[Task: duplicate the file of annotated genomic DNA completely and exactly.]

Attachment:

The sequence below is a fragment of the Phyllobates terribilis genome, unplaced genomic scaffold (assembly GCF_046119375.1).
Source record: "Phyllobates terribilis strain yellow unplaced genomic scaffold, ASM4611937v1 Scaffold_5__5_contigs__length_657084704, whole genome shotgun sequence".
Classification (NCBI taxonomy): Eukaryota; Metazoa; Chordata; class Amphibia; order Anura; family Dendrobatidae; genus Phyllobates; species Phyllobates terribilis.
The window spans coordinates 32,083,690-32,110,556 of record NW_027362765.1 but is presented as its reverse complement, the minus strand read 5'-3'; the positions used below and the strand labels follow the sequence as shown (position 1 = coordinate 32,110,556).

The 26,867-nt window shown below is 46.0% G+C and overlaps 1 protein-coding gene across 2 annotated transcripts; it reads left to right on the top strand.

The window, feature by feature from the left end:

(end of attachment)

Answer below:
The sequence below is a fragment of the Phyllobates terribilis genome, unplaced genomic scaffold (assembly GCF_046119375.1).
Source record: "Phyllobates terribilis strain yellow unplaced genomic scaffold, ASM4611937v1 Scaffold_5__5_contigs__length_657084704, whole genome shotgun sequence".
Classification (NCBI taxonomy): Eukaryota; Metazoa; Chordata; class Amphibia; order Anura; family Dendrobatidae; genus Phyllobates; species Phyllobates terribilis.
The window spans coordinates 32,083,690-32,110,556 of record NW_027362765.1 but is presented as its reverse complement, the minus strand read 5'-3'; the positions used below and the strand labels follow the sequence as shown (position 1 = coordinate 32,110,556).

The 26,867-nt window shown below is 46.0% G+C and overlaps 1 protein-coding gene across 2 annotated transcripts; it reads left to right on the top strand.

The window, feature by feature from the left end: